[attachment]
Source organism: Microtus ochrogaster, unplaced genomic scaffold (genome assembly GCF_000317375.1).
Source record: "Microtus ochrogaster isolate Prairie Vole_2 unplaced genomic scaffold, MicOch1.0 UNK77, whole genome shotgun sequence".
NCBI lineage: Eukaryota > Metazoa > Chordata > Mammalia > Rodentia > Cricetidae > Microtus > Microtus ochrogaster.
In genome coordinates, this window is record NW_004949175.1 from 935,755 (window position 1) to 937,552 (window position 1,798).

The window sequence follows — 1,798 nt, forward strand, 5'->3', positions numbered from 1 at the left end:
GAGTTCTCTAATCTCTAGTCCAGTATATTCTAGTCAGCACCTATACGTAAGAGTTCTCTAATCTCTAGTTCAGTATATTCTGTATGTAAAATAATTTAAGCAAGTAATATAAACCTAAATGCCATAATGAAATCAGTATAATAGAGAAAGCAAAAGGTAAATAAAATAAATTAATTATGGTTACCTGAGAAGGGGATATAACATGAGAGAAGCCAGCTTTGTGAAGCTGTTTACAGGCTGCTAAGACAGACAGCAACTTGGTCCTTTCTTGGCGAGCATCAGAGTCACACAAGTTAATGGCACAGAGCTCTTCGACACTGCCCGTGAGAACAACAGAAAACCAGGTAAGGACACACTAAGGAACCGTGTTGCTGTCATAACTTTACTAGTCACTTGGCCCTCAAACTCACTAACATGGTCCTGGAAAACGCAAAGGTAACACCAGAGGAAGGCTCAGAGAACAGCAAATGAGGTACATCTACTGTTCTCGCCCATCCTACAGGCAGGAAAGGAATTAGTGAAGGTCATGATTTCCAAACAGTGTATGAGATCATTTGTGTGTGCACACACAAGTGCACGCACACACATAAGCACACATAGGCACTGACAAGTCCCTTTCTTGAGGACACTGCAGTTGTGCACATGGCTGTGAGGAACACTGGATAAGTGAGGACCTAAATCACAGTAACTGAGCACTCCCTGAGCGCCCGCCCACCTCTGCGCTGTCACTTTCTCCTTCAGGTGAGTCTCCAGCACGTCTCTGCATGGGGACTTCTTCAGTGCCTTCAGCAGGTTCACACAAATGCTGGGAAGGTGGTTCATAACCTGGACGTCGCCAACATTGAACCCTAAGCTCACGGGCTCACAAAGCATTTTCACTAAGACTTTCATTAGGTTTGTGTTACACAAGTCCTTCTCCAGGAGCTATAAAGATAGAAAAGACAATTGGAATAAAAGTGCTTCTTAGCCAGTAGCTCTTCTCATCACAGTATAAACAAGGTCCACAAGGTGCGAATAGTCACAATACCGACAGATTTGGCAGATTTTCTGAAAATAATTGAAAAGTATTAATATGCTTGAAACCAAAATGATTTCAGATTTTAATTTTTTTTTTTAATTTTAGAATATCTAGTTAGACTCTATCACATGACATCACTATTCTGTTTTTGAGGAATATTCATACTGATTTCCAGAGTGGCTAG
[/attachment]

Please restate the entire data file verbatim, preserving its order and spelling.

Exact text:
Source organism: Microtus ochrogaster, unplaced genomic scaffold (genome assembly GCF_000317375.1).
Source record: "Microtus ochrogaster isolate Prairie Vole_2 unplaced genomic scaffold, MicOch1.0 UNK77, whole genome shotgun sequence".
NCBI lineage: Eukaryota > Metazoa > Chordata > Mammalia > Rodentia > Cricetidae > Microtus > Microtus ochrogaster.
In genome coordinates, this window is record NW_004949175.1 from 935,755 (window position 1) to 937,552 (window position 1,798).

The window sequence follows — 1,798 nt, forward strand, 5'->3', positions numbered from 1 at the left end:
GAGTTCTCTAATCTCTAGTCCAGTATATTCTAGTCAGCACCTATACGTAAGAGTTCTCTAATCTCTAGTTCAGTATATTCTGTATGTAAAATAATTTAAGCAAGTAATATAAACCTAAATGCCATAATGAAATCAGTATAATAGAGAAAGCAAAAGGTAAATAAAATAAATTAATTATGGTTACCTGAGAAGGGGATATAACATGAGAGAAGCCAGCTTTGTGAAGCTGTTTACAGGCTGCTAAGACAGACAGCAACTTGGTCCTTTCTTGGCGAGCATCAGAGTCACACAAGTTAATGGCACAGAGCTCTTCGACACTGCCCGTGAGAACAACAGAAAACCAGGTAAGGACACACTAAGGAACCGTGTTGCTGTCATAACTTTACTAGTCACTTGGCCCTCAAACTCACTAACATGGTCCTGGAAAACGCAAAGGTAACACCAGAGGAAGGCTCAGAGAACAGCAAATGAGGTACATCTACTGTTCTCGCCCATCCTACAGGCAGGAAAGGAATTAGTGAAGGTCATGATTTCCAAACAGTGTATGAGATCATTTGTGTGTGCACACACAAGTGCACGCACACACATAAGCACACATAGGCACTGACAAGTCCCTTTCTTGAGGACACTGCAGTTGTGCACATGGCTGTGAGGAACACTGGATAAGTGAGGACCTAAATCACAGTAACTGAGCACTCCCTGAGCGCCCGCCCACCTCTGCGCTGTCACTTTCTCCTTCAGGTGAGTCTCCAGCACGTCTCTGCATGGGGACTTCTTCAGTGCCTTCAGCAGGTTCACACAAATGCTGGGAAGGTGGTTCATAACCTGGACGTCGCCAACATTGAACCCTAAGCTCACGGGCTCACAAAGCATTTTCACTAAGACTTTCATTAGGTTTGTGTTACACAAGTCCTTCTCCAGGAGCTATAAAGATAGAAAAGACAATTGGAATAAAAGTGCTTCTTAGCCAGTAGCTCTTCTCATCACAGTATAAACAAGGTCCACAAGGTGCGAATAGTCACAATACCGACAGATTTGGCAGATTTTCTGAAAATAATTGAAAAGTATTAATATGCTTGAAACCAAAATGATTTCAGATTTTAATTTTTTTTTTTAATTTTAGAATATCTAGTTAGACTCTATCACATGACATCACTATTCTGTTTTTGAGGAATATTCATACTGATTTCCAGAGTGGCTAG